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Peter Quillin: “Barclays Boxing Debut Is My Christmas”



NEW YORK (Oct. 9, 2012) – Christmas will come early for Peter “Kid Chocolate” Quillin, a New York kind of guy and No. 1-ranked contender who challenges fellow unbeaten WBO Middleweight World Champion Hassan N’Dam in one of four world championship fights on Saturday, October 20, in the first-ever boxing event at the new Barclays Center in Brooklyn, N.Y.

Quillin recently answered six questions with SHOWTIME boxing analyst and historian Steve Farhood:

You're originally from Grand Rapids, Michigan, not New York City, but you’ve lived in New York for the last 12 years. What about you suggests you’re a true New Yorker?

“I have no problem drinking coffee in the morning with a bagel. I’m a corner-bodega kind of guy; I don’t like to be the type of person who goes to Starbucks just because everybody else goes there.

“Also, I’m not really a morning person. On the subway in the morning, there’s dead quiet. Nobody says anything — me included.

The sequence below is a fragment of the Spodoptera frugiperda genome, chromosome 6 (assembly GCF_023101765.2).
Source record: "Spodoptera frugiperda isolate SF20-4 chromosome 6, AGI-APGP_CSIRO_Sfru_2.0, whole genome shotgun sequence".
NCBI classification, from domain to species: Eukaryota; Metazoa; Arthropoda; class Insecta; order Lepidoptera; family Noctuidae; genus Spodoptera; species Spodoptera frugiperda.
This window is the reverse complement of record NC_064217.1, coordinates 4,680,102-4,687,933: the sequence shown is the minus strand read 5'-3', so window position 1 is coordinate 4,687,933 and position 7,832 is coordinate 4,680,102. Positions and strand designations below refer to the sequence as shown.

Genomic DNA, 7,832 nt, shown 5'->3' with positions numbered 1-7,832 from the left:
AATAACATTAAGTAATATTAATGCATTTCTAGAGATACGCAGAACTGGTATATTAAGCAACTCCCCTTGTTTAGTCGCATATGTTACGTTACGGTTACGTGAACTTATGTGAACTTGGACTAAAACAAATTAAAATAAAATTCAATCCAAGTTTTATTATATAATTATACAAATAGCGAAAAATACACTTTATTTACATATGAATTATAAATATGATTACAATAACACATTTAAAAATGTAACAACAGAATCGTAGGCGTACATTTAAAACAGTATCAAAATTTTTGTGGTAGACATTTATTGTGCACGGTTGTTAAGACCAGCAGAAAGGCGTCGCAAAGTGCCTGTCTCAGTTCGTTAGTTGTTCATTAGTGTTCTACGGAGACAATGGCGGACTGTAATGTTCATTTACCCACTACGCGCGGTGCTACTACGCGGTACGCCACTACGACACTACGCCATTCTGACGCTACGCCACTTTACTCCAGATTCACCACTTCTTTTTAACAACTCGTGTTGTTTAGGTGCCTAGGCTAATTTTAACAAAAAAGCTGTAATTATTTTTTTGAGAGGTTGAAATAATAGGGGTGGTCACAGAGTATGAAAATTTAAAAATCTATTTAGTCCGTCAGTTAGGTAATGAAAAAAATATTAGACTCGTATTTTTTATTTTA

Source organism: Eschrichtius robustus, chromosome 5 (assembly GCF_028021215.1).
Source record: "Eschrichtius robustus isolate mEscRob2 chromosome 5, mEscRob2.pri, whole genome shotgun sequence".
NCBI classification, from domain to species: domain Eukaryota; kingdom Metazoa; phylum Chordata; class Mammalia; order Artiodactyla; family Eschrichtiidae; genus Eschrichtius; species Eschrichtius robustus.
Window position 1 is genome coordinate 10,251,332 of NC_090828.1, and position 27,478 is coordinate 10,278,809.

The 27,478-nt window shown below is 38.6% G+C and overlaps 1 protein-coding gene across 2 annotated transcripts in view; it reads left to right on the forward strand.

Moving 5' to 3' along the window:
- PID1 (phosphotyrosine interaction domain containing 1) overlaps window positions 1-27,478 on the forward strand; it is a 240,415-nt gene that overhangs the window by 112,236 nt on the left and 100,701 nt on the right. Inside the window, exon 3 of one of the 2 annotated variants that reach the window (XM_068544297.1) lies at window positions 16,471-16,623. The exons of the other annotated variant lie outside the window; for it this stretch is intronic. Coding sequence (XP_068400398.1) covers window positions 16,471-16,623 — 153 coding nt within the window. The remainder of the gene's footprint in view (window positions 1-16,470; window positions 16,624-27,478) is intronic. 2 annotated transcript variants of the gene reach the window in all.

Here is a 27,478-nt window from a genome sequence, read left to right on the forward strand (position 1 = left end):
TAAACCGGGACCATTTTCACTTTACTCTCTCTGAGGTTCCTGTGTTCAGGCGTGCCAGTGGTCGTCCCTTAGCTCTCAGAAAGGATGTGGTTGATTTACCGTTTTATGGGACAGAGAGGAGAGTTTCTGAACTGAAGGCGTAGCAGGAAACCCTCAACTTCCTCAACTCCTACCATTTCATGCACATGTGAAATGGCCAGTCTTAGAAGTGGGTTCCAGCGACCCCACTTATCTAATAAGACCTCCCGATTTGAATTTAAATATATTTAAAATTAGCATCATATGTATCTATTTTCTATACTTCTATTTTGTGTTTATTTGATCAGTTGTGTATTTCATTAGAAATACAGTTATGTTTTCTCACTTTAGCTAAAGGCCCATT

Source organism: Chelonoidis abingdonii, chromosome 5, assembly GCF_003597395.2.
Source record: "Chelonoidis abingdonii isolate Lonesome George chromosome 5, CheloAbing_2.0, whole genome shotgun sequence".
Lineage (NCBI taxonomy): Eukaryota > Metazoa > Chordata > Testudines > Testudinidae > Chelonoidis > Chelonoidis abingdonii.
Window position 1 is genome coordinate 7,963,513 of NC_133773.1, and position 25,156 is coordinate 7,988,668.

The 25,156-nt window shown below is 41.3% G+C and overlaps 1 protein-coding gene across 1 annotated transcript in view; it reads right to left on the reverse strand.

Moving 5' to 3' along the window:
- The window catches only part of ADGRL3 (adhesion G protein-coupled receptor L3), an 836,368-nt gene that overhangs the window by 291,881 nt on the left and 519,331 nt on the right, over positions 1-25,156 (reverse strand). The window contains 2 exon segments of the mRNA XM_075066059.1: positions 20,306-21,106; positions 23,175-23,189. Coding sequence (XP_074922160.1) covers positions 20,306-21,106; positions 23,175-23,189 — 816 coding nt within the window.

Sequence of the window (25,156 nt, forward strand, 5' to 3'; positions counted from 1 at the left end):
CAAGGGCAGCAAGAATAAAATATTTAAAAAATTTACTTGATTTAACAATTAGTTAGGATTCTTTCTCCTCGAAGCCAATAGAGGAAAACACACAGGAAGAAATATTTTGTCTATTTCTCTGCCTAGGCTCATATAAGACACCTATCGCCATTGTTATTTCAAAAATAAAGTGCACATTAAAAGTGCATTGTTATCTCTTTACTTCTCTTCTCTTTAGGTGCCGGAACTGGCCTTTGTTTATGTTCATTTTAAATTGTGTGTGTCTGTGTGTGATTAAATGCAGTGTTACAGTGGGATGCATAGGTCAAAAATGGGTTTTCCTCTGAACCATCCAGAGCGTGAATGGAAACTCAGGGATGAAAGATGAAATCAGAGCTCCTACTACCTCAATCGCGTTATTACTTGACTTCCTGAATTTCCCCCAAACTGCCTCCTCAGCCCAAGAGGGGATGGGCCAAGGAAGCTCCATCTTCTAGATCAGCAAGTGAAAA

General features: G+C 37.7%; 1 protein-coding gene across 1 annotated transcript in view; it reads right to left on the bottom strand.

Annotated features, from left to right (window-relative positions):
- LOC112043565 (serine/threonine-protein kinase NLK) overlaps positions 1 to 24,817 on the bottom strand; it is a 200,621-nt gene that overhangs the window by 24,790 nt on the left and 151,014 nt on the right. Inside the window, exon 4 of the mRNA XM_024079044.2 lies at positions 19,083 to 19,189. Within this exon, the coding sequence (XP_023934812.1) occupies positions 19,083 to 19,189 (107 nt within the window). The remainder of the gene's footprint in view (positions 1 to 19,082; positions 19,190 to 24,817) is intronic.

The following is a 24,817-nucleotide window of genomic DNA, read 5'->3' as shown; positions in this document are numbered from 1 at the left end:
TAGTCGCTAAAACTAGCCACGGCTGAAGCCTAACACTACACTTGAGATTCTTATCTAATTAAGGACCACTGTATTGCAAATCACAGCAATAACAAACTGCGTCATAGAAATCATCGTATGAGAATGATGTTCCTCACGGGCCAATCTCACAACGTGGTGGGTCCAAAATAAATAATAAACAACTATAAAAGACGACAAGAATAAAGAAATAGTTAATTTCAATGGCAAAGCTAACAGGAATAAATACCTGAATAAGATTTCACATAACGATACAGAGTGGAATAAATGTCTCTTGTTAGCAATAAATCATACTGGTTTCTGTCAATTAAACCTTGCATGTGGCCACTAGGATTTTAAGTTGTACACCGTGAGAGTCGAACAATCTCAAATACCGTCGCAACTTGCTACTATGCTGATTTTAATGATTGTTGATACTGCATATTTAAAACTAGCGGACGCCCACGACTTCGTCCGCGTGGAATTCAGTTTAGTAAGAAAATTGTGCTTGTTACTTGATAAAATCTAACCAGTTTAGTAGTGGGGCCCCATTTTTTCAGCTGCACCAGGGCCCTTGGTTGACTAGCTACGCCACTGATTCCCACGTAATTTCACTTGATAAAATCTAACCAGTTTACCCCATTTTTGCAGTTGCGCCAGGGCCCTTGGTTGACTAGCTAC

“And if somebody asks me for directions, I tell them I don’t know — even if I do.

“I fit right in.”

The original Kid Chocolate was the first world champ from Cuba. Your dad is Cuban. There have been many great Cuban champions, but you're the first one I remember who’s publicly paid homage to Kid Chocolate. Why?

“Fighters here take the name Muhammad for Ali, or Sugar. I took the name Kid Chocolate not so much for Cuba, but for my father, who came here with nothing.

“It’s a tribute to his culture. I went to Cuba 2 1/2 years ago and met three half-brothers and sisters for the first time. My father is 75 and he still lives in Grand Rapids. I speak to him in Spanish more than I ever have. It’s very important for me to learn the language.”

“The original Kid Chocolate was not only a great fighter, but when he came here, he was very big in New York.”

The original Kid Chocolate fought many times in New York City, including several times in Brooklyn. What does it mean to have your biggest fight to date at the brand new Barclays Center in Brooklyn?